“The Empty Man,” directed by David Prior, known for his research on horror films and myths, as well as his documentary work, is one of the ambitious horror films of the year. Based on Boom Studios’ comic book, the film’s foundation dates back to ancient times. However, the way the film translates this culture, rooted in a real subculture, into fear is not particularly successful. Although it starts with an intriguing pace that instills mystery in the audience, the film later becomes scattered and loses its intended destination. Despite having a strong underlying story, documentary filmmaker David Prior, in my opinion, misses the opportunity to succeed in his first fictional film through his own doing.
Let’s briefly touch on the plot… Four American youths are climbing mountains in a remote location far from their country, seeking adventure. Their adventure is disrupted when one of the members falls into a pit. The team realizes that their friends have entered some kind of trance while attempting to rescue them. Unable to wake their friends, the group manages to find a cabin and tries to spend the night there. However, none of them are aware of what awaits them. Whatever their fallen friend saw below, it is now with them. And they are on the verge of using it to open up to civilization.
The term “Empty Man” refers to a bridge builder or a man who communicates with God. In ancient times, people believed in the Empty Man and listened to his messages as if they were being delivered by “God.” The company we encounter in the film, Pontifex, represents the priesthood. Those who created the Empty Man and believed in him were once priests. The film tries to build a story based on bridges and priests, drawing its foundation from this concept. In the movie, the bridge is used as a means of proving courage. However, only brave individuals can cross the bridge and reach the Empty Man. Both the first climber and the first child in the city were individuals capable of summoning the Empty Man by demonstrating their courage. The climber proves his courage by being the “first” to cross the bridge, while the child demonstrates his courage by blowing into a bottle on the bridge. Once they prove their courage, they begin to receive messages from the Empty Man.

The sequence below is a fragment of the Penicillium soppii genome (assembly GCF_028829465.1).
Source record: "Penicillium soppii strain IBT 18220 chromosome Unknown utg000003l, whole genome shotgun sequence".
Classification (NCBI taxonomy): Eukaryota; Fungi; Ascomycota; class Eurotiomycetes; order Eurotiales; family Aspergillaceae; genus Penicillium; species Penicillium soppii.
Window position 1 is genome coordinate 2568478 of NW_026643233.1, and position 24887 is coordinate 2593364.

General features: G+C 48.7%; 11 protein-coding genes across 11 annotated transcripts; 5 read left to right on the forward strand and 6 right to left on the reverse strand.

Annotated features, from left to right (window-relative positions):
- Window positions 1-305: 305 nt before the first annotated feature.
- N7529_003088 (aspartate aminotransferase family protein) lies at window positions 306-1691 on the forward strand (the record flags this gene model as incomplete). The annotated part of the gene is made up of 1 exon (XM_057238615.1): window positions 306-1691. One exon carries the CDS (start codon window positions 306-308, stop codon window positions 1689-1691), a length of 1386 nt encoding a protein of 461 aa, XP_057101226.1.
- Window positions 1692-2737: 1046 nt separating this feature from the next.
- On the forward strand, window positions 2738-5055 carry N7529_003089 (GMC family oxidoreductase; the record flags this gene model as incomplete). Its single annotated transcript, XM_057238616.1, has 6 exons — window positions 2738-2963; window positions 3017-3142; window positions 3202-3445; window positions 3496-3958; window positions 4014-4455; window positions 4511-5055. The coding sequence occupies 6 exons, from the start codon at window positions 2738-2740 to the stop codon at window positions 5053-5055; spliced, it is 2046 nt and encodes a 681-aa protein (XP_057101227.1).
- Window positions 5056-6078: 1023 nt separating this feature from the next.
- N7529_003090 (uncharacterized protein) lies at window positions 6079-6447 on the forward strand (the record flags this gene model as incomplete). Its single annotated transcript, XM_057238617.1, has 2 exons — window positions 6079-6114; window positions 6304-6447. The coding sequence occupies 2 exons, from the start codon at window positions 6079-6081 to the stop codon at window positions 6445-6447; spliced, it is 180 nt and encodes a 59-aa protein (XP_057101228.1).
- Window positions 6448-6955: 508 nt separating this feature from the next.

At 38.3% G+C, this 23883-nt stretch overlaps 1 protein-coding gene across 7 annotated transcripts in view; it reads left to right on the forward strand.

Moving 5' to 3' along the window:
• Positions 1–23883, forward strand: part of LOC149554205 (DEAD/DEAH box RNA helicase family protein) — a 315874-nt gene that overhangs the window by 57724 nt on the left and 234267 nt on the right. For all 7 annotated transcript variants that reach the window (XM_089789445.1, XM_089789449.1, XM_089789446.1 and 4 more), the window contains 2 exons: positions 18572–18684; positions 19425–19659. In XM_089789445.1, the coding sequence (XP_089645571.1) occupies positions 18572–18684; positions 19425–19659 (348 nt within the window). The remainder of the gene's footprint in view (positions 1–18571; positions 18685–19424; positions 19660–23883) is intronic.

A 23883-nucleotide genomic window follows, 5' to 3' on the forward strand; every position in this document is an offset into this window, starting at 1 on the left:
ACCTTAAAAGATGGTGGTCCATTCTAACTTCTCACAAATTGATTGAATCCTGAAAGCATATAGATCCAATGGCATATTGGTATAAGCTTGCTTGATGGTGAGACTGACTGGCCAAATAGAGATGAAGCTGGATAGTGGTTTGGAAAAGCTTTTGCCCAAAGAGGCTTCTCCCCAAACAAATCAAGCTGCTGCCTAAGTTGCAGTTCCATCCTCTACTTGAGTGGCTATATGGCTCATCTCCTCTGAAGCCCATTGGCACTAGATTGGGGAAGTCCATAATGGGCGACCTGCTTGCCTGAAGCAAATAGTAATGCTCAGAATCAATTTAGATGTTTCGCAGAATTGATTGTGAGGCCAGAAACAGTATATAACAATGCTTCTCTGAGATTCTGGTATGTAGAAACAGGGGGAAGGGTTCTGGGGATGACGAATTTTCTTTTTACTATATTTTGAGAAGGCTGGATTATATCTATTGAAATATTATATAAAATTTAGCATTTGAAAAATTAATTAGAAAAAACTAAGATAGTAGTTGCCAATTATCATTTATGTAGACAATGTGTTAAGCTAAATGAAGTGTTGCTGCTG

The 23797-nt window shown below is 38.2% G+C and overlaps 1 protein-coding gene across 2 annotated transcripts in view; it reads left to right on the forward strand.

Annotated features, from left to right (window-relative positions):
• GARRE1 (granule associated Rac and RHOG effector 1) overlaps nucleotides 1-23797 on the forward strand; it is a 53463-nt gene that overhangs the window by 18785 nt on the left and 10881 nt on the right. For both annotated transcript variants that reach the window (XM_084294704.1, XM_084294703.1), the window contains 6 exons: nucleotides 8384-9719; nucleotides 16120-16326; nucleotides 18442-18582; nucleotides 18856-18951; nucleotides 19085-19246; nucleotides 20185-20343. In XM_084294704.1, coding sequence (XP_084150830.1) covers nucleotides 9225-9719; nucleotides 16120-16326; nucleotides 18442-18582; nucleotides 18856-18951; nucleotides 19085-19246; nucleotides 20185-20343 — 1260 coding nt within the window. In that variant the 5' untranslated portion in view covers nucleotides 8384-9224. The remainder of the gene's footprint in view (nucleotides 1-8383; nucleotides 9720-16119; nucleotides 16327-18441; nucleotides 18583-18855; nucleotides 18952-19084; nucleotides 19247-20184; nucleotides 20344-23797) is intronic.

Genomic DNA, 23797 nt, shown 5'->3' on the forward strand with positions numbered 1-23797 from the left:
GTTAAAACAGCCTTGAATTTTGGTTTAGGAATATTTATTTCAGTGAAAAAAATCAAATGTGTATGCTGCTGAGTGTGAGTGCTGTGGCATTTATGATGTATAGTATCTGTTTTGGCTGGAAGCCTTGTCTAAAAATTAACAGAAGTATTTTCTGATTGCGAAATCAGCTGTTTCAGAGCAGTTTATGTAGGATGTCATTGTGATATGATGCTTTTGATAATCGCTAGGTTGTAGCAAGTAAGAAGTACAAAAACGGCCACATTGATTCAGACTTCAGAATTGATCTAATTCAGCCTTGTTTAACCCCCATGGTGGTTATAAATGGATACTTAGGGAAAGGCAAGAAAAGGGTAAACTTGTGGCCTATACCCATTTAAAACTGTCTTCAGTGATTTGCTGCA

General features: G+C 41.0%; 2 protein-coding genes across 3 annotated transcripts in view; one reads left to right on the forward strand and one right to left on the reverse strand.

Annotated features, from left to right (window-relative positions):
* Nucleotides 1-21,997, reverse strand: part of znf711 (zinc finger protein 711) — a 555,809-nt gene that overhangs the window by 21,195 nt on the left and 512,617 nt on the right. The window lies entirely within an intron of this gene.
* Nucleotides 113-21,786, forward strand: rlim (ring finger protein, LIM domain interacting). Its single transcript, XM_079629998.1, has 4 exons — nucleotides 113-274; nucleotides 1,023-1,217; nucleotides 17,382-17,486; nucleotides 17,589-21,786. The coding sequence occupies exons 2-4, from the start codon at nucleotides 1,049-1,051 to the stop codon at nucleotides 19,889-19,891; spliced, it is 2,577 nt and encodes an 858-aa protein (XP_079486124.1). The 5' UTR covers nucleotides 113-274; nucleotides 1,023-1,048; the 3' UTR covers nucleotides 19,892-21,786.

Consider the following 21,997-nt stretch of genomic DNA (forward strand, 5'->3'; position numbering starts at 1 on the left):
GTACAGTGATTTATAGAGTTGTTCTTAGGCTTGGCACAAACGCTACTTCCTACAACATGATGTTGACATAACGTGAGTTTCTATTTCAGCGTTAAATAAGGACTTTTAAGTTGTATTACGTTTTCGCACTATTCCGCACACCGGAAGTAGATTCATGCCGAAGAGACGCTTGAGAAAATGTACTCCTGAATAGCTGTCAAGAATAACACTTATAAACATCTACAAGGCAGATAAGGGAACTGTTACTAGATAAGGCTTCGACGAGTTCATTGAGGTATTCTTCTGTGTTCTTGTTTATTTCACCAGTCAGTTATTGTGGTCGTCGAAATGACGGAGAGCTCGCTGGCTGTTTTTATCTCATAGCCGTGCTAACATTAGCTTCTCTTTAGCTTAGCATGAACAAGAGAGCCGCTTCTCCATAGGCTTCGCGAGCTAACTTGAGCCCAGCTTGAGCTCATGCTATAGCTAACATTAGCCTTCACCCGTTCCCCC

Naturally, one by one, the young individuals who dared to summon the Empty Man disappear. An ex-police officer, who happens to be a relative of one of the victims, tries to solve the case. The film starts off quickly, particularly in the mountain section, creating a promising sense of suspense, but unfortunately, it fails to deliver on its potential as it progresses. Beginning as a paranormal story, the film gradually transitions into psychological suspense, losing its entire “metaphysical” mystery and resorting to rational explanations. However, even those rational explanations are eventually undermined by an incomprehensible irrationality, leading the film to an ambiguous ending.
In essence, David Prior, unfortunately, fails to make the most of the opportunity in his first feature-length fictional film. The film, which starts off intriguingly, gradually descends into mediocrity. It begins to fill its paranormal structure with cults and rational explanations, only to add a twist to everything with its final act. Not only does the film lose its mystery, but it also slows down and becomes dreary, robbing the audience of enjoyment and leaving them perplexed as they exit the theater. I say theater, but it’s just a habit. Oh, how I wish we were still in theaters, even to endure tedious films.
Cast & Crew
director: David Prior
writers: David Prior
starring: James Badge Dale, Marin Ireland, Sasha Frolova, Samantha Logan, Evan Jonigkeit, Virginia Kull, Robert Aramayo
USA | 2020 | 137 MINUTES |